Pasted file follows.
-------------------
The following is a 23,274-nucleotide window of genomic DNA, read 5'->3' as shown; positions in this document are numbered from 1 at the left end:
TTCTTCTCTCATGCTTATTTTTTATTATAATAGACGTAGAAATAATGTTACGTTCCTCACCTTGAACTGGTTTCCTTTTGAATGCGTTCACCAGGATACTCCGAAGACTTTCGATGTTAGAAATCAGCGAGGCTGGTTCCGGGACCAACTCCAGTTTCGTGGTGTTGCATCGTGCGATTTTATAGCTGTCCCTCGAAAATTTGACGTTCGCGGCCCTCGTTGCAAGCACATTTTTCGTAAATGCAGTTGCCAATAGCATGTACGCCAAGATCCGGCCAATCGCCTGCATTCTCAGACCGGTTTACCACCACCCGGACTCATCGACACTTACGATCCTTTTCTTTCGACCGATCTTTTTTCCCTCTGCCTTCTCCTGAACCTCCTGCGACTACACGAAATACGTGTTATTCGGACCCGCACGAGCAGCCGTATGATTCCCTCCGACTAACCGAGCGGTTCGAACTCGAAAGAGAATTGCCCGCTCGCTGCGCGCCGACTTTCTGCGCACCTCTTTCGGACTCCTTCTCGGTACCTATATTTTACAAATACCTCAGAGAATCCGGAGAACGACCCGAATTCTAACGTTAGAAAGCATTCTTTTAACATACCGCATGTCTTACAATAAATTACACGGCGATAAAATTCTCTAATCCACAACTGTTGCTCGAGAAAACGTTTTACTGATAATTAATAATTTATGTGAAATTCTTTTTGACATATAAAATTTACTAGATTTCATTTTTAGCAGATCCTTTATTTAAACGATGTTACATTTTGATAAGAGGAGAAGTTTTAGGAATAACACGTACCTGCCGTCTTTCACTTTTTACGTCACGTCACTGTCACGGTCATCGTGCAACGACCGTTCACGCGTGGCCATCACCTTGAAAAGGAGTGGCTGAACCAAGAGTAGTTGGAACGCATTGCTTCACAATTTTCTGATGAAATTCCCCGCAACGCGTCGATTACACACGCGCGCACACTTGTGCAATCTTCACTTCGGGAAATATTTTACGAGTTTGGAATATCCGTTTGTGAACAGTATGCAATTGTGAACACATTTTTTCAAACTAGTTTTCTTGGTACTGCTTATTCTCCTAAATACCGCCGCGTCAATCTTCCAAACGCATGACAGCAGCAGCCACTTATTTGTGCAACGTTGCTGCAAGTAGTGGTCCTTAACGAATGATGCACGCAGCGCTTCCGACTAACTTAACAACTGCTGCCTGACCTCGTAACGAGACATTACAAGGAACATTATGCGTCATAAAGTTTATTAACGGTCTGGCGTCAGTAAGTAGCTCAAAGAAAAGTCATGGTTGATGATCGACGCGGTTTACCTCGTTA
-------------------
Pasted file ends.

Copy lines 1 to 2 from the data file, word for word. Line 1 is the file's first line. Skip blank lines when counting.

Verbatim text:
The following is a 23,274-nucleotide window of genomic DNA, read 5'->3' as shown; positions in this document are numbered from 1 at the left end:
TTCTTCTCTCATGCTTATTTTTTATTATAATAGACGTAGAAATAATGTTACGTTCCTCACCTTGAACTGGTTTCCTTTTGAATGCGTTCACCAGGATACTCCGAAGACTTTCGATGTTAGAAATCAGCGAGGCTGGTTCCGGGACCAACTCCAGTTTCGTGGTGTTGCATCGTGCGATTTTATAGCTGTCCCTCGAAAATTTGACGTTCGCGGCCCTCGTTGCAAGCACATTTTTCGTAAATGCAGTTGCCAATAGCATGTACGCCAAGATCCGGCCAATCGCCTGCATTCTCAGACCGGTTTACCACCACCCGGACTCATCGACACTTACGATCCTTTTCTTTCGACCGATCTTTTTTCCCTCTGCCTTCTCCTGAACCTCCTGCGACTACACGAAATACGTGTTATTCGGACCCGCACGAGCAGCCGTATGATTCCCTCCGACTAACCGAGCGGTTCGAACTCGAAAGAGAATTGCCCGCTCGCTGCGCGCCGACTTTCTGCGCACCTCTTTCGGACTCCTTCTCGGTACCTATATTTTACAAATACCTCAGAGAATCCGGAGAACGACCCGAATTCTAACGTTAGAAAGCATTCTTTTAACATACCGCATGTCTTACAATAAATTACACGGCGATAAAATTCTCTAATCCACAACTGTTGCTCGAGAAAACGTTTTACTGATAATTAATAATTTATGTGAAATTCTTTTTGACATATAAAATTTACTAGATTTCATTTTTAGCAGATCCTTTATTTAAACGATGTTACATTTTGATAAGAGGAGAAGTTTTAGGAATAACACGTACCTGCCGTCTTTCACTTTTTACGTCACGTCACTGTCACGGTCATCGTGCAACGACCGTTCACGCGTGGCCATCACCTTGAAAAGGAGTGGCTGAACCAAGAGTAGTTGGAACGCATTGCTTCACAATTTTCTGATGAAATTCCCCGCAACGCGTCGATTACACACGCGCGCACACTTGTGCAATCTTCACTTCGGGAAATATTTTACGAGTTTGGAATATCCGTTTGTGAACAGTATGCAATTGTGAACACATTTTTTCAAACTAGTTTTCTTGGTACTGCTTATTCTCCTAAATACCGCCGCGTCAATCTTCCAAACGCATGACAGCAGCAGCCACTTATTTGTGCAACGTTGCTGCAAGTAGTGGTCCTTAACGAATGATGCACGCAGCGCTTCCGACTAACTTAACAACTGCTGCCTGACCTCGTAACGAGACATTACAAGGAACATTATGCGTCATAAAGTTTATTAACGGTCTGGCGTCAGTAAGTAGCTCAAAGAAAAGTCATGGTTGATGATCGACGCGGTTTACCTCGTTA